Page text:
How will the recovery from Covid-19 shape up?
The COVID-19 pandemic and the measures taken to contain it have plunged the global economy into a recession without precedent in modern economic history, in terms of its intensity and suddenness, as well as its global dimension. Which leads to the question now on everyone’s lips: what shape will the economic recover take once the health crisis has passed?
Why a central bank cannot go bankrupt
The dramatic increase in risks taken by major central banks since the 2008 financial crisis and exacerbated by the Covid-19 crisis may have led some to express the fear that central banks could suffer losses, that their capital may, therefore, become negative and that this may undermine their effectiveness and even drive them to bankruptcy. These fears, however, are largely unfounded because a central bank has the unique ability to effectively serve its purpose regardless of its financial status.
Saved by helicopter money?
At a time when COVID-19 is causing a shock of almost unprecedented violence and raising the spectre of another Great Depression, the idea of “helicopter money” is back in force in the public debate. The term “helicopter money” was coined by economist Milton Friedman, who sought to illustrate his theory of the neutrality of money with a metaphor. What would happen, asked Friedman, if a helicopter flew over a country and dropped banknotes from the sky?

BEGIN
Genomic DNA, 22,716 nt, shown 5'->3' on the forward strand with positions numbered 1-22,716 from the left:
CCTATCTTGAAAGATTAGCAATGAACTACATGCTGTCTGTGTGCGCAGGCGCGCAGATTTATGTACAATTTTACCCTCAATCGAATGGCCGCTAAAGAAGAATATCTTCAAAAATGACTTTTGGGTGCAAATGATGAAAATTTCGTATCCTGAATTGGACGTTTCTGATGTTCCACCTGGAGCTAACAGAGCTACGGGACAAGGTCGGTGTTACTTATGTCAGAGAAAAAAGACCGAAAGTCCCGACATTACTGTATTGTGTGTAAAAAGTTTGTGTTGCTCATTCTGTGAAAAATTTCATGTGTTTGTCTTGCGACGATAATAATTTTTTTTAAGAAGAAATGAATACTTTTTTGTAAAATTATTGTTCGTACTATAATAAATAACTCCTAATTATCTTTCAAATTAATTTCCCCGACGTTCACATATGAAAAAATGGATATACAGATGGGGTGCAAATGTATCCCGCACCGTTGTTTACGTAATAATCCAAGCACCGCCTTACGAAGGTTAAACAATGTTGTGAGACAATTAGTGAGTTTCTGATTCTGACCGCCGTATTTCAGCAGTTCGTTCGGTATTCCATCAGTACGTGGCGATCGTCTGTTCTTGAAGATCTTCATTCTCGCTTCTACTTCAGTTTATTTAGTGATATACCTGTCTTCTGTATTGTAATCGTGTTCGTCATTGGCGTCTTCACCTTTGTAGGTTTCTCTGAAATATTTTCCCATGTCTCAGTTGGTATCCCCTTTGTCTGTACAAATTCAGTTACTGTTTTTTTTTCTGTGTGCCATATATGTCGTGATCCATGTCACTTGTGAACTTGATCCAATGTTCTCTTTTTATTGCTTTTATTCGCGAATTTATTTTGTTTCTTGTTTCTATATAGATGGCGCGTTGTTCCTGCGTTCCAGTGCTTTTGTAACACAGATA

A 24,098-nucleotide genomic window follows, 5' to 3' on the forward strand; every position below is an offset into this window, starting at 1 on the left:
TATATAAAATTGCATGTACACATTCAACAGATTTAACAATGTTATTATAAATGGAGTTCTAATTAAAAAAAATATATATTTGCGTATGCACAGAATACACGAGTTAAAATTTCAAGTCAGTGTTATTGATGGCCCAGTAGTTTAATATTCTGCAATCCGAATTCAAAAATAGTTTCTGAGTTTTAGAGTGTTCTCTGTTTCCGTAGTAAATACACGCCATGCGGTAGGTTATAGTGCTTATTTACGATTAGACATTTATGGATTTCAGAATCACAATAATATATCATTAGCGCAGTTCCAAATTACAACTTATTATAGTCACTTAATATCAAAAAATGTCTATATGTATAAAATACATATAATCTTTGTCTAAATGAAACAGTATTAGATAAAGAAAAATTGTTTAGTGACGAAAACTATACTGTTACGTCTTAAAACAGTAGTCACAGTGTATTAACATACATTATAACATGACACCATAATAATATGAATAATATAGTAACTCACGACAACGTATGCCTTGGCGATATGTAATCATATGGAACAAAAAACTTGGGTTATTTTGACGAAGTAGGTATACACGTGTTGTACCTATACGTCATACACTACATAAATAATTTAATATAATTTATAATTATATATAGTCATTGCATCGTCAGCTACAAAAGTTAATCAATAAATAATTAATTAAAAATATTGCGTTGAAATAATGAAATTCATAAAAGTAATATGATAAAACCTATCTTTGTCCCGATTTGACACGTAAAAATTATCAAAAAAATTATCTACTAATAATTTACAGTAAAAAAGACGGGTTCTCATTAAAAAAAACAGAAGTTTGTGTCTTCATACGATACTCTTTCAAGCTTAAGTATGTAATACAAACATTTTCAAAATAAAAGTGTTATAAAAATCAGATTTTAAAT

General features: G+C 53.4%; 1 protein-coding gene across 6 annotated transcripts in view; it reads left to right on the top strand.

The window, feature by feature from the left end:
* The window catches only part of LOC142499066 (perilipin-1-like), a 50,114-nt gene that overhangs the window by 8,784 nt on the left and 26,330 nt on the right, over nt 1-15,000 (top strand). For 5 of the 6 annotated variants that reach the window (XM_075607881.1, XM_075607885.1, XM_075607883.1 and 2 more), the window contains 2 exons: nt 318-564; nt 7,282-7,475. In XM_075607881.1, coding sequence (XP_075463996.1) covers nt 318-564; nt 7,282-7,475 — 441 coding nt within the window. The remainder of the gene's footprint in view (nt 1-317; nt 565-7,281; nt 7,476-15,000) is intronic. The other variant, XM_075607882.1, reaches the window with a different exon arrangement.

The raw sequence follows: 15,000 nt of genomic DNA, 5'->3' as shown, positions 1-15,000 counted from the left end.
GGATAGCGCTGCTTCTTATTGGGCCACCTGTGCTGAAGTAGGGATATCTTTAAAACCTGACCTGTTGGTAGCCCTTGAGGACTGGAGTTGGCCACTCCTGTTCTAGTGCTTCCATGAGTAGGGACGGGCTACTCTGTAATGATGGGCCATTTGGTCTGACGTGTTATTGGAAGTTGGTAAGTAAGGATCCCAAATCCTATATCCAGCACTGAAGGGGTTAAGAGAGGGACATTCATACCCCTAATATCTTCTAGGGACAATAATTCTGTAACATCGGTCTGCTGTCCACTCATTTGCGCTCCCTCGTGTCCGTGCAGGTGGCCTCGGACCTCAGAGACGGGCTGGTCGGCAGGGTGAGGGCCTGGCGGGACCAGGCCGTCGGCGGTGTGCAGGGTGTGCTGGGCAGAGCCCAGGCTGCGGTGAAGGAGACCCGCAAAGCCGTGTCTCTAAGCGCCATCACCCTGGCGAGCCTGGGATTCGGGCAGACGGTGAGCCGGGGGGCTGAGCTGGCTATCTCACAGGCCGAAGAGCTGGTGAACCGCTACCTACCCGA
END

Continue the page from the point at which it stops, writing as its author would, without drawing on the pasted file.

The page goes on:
The global liquidity trap
Developed in the 1930s by John Maynard Keynes, the concept of a liquidity trap refers to a situation in which conventional monetary policy becomes ineffective at stimulating the economy because short-term interest rates are at or approaching zero. In a liquidity trap, economic agents no longer see a difference between holding bonds that yield zero or near-zero rates and holding money, and their demand for liquidity becomes virtually infinite.
2020: Stock market/Economy, the great divide?
2019 was an auspicious year for financial markets, but clouds gathered over global economic growth which was at its lowest since the 2009 financial crisis. Today, Western equity markets continue to reach new heights while the global economy is seeing sluggish growth. In an environment of ultra-low and even negative rates, the hunt for yield is driving stock markets up. Can the divide between the stock market and the economy continue to widen indefinitely?
Global debt reaches record highs